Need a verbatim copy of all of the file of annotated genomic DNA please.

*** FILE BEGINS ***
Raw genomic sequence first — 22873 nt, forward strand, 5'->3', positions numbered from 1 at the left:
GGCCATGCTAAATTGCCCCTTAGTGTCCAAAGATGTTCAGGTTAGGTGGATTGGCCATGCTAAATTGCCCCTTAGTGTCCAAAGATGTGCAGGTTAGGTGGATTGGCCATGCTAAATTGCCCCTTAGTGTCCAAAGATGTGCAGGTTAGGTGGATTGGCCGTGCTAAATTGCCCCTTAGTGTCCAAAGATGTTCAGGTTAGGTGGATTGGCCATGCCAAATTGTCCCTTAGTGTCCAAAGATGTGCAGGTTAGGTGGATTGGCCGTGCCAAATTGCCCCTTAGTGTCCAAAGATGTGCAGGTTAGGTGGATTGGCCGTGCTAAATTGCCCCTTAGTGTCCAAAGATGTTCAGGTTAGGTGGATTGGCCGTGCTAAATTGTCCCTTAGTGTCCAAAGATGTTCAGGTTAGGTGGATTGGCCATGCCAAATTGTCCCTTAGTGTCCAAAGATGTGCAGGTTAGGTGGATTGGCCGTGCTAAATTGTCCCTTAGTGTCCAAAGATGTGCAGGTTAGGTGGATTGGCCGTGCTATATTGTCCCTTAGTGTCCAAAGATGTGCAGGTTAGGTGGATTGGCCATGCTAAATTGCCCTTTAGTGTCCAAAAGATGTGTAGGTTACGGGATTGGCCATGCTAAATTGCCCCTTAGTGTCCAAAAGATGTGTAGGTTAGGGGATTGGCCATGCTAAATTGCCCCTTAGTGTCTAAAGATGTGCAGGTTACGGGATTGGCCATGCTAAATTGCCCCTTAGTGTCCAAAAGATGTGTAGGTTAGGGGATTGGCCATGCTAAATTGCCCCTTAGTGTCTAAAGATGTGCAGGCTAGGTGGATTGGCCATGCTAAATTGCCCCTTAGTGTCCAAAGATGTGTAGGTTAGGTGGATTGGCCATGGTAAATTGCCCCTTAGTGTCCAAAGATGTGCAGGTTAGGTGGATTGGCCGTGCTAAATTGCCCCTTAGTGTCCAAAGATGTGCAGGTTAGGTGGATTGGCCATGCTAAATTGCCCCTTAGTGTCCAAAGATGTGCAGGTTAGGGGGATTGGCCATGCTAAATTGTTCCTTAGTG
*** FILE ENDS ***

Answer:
Raw genomic sequence first — 22873 nt, forward strand, 5'->3', positions numbered from 1 at the left:
GGCCATGCTAAATTGCCCCTTAGTGTCCAAAGATGTTCAGGTTAGGTGGATTGGCCATGCTAAATTGCCCCTTAGTGTCCAAAGATGTGCAGGTTAGGTGGATTGGCCATGCTAAATTGCCCCTTAGTGTCCAAAGATGTGCAGGTTAGGTGGATTGGCCGTGCTAAATTGCCCCTTAGTGTCCAAAGATGTTCAGGTTAGGTGGATTGGCCATGCCAAATTGTCCCTTAGTGTCCAAAGATGTGCAGGTTAGGTGGATTGGCCGTGCCAAATTGCCCCTTAGTGTCCAAAGATGTGCAGGTTAGGTGGATTGGCCGTGCTAAATTGCCCCTTAGTGTCCAAAGATGTTCAGGTTAGGTGGATTGGCCGTGCTAAATTGTCCCTTAGTGTCCAAAGATGTTCAGGTTAGGTGGATTGGCCATGCCAAATTGTCCCTTAGTGTCCAAAGATGTGCAGGTTAGGTGGATTGGCCGTGCTAAATTGTCCCTTAGTGTCCAAAGATGTGCAGGTTAGGTGGATTGGCCGTGCTATATTGTCCCTTAGTGTCCAAAGATGTGCAGGTTAGGTGGATTGGCCATGCTAAATTGCCCTTTAGTGTCCAAAAGATGTGTAGGTTACGGGATTGGCCATGCTAAATTGCCCCTTAGTGTCCAAAAGATGTGTAGGTTAGGGGATTGGCCATGCTAAATTGCCCCTTAGTGTCTAAAGATGTGCAGGTTACGGGATTGGCCATGCTAAATTGCCCCTTAGTGTCCAAAAGATGTGTAGGTTAGGGGATTGGCCATGCTAAATTGCCCCTTAGTGTCTAAAGATGTGCAGGCTAGGTGGATTGGCCATGCTAAATTGCCCCTTAGTGTCCAAAGATGTGTAGGTTAGGTGGATTGGCCATGGTAAATTGCCCCTTAGTGTCCAAAGATGTGCAGGTTAGGTGGATTGGCCGTGCTAAATTGCCCCTTAGTGTCCAAAGATGTGCAGGTTAGGTGGATTGGCCATGCTAAATTGCCCCTTAGTGTCCAAAGATGTGCAGGTTAGGGGGATTGGCCATGCTAAATTGTTCCTTAGTG